Wednesday, 25. July 2007
Visions of Enlightenment: Understanding the Art of Buddhism
Korea received Buddhism from China in the 4th century A.D. With the faith came Chinese Buddhist images, and throughout much of Korea's history, Korean Buddhist images have been influenced by Chinese models.
As can be seen in this gilt bronze figure, Korean figures of the Buddha tend to be simple in form and decoration, and the Buddha's robes fall with rhythmic folds. In many Korean Buddha figures, including this example, the head is slightly oversized in relation to the body, and the face is broad and slightly squared. Their faces generally appear gentle and calm, and they often display a slight smile, often called the "enigmatic" smile of the Buddha.
One notable feature of this image is the reverse of the swastika, called a sauvastika, on his chest. In Buddhism, the swastika is the symbol of the Buddha's universality and is believed to contain within it the whole mind of the Buddha.
|Even before his birth, his mother and father knew Prince Siddhartha would be remarkable. After all, his father was the king of the Sakya clan in Nepal. His mother, Queen Maya, had strange dreams of a white elephant while she was pregnant, and her son was born out of her right side as she stood grasping a teak tree branch in her right hand. |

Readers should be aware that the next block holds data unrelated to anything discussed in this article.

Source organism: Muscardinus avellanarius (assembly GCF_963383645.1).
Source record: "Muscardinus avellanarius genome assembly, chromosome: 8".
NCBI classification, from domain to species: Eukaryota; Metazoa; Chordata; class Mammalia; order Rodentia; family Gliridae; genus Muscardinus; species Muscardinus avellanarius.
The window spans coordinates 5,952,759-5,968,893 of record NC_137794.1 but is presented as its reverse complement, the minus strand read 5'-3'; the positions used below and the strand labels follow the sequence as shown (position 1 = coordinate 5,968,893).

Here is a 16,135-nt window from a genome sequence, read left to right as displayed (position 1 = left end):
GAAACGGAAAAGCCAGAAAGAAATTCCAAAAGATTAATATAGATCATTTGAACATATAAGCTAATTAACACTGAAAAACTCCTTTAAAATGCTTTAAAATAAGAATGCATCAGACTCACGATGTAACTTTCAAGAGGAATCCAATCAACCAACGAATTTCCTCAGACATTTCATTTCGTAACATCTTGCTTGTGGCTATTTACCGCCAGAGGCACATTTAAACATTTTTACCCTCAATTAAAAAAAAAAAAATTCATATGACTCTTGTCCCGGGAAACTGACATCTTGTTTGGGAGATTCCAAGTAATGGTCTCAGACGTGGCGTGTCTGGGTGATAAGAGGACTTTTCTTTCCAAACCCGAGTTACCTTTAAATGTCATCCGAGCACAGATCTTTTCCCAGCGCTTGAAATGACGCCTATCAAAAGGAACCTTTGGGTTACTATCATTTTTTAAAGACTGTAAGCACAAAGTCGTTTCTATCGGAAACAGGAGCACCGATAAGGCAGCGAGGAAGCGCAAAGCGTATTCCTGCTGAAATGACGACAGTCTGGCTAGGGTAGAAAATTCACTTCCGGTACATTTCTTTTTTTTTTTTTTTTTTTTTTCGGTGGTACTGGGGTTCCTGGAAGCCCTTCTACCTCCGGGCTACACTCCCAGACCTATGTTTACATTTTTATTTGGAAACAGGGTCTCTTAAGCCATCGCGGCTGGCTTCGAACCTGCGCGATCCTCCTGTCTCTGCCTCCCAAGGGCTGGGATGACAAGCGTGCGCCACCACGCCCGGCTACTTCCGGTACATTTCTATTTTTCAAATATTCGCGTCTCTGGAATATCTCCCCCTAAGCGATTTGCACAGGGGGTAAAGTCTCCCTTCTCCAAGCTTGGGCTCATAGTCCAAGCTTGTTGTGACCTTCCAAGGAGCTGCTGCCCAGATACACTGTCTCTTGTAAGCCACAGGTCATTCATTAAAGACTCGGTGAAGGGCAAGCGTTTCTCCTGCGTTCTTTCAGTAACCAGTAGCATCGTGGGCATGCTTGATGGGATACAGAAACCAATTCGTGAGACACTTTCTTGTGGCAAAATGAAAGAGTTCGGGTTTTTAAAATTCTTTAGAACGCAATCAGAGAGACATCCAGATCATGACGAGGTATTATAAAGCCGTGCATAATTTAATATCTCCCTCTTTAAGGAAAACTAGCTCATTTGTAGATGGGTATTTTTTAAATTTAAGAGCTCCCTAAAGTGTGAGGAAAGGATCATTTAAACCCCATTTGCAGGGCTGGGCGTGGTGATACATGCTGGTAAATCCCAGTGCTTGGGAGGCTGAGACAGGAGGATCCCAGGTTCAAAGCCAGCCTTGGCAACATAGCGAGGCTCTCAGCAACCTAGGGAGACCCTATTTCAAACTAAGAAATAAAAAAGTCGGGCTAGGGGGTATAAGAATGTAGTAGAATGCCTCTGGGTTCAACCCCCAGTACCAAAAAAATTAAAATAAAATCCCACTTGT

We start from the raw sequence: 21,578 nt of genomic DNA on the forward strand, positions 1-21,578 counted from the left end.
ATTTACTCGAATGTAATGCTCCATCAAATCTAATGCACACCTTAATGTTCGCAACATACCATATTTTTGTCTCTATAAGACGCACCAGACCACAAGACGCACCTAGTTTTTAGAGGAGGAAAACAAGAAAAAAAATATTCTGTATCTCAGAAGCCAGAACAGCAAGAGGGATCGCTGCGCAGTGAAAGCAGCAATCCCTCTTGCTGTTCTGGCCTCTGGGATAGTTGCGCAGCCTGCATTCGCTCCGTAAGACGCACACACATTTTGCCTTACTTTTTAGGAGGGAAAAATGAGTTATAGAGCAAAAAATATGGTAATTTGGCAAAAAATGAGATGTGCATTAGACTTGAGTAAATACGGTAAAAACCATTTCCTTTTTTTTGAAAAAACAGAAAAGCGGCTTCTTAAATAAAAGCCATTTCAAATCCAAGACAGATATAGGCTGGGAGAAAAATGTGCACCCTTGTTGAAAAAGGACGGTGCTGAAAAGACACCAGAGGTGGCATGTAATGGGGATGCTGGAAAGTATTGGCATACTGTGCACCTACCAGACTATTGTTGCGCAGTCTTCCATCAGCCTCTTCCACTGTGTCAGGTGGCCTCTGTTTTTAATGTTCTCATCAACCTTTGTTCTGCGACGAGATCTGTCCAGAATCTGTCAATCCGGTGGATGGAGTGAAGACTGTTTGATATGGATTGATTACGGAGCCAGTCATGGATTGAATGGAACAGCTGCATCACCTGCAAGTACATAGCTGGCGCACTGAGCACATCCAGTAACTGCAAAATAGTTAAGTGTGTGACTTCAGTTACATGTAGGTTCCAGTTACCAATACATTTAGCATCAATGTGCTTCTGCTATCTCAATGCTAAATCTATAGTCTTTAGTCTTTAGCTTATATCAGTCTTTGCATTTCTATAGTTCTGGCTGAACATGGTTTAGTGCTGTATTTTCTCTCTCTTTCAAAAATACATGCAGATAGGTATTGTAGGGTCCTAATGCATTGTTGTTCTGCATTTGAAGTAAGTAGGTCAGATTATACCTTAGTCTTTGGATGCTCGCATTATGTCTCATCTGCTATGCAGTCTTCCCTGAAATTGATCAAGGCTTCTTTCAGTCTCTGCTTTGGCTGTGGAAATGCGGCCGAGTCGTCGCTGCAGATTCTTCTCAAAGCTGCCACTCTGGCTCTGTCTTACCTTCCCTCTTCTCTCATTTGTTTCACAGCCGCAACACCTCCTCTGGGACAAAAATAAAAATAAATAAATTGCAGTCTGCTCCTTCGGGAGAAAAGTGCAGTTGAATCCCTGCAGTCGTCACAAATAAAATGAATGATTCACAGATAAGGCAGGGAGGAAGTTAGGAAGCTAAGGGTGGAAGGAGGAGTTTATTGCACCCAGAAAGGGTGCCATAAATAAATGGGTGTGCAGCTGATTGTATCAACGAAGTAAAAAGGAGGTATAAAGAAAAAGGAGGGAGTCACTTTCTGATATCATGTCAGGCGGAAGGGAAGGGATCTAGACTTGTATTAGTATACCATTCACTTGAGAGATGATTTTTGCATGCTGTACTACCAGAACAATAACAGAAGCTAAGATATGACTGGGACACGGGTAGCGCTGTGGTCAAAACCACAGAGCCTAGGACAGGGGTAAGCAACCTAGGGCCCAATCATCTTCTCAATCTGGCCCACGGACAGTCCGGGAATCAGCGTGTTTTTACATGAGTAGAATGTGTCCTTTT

Buddhist art in Nepal often shows images of the Buddha in addition to bodhisattvas and other Buddhist deities. The Newari metalworkers of the Kathmandu Valley produced fine metalwork like this piece, often with gilt embellishment and inlaid with gems. Like Tibetan thangkas, this object served as an aid to study and devotion.
The artworks soothe suffering, teach concepts, tell stories, aid meditation and prayer, and express devotion. Some are even designed to hasten release from the cycle of samsara, the cycle of birth, death, and rebirth.
Visions of Enlightenment: Understanding the Art of Buddhism provides educational resources that explore masterpieces of Buddhist art in the collection of the Pacific Asia Museum in Pasadena, California.
Interactive in four parts:
• The Perfected One: The Buddha
• Compassionate Beings: Bodhisattvas, Deities,
Guartians, Holy Men
• Buddhist Places
• Signs, Symbols, Ritual Objects
• An interactive Timeline and Map
• Multimedia Photo Essays
• Interactive Objects with Details
• A Fact or Fiction game
Have fun and explore!
Available as Flash and/or HTML version.
Eye Candy !
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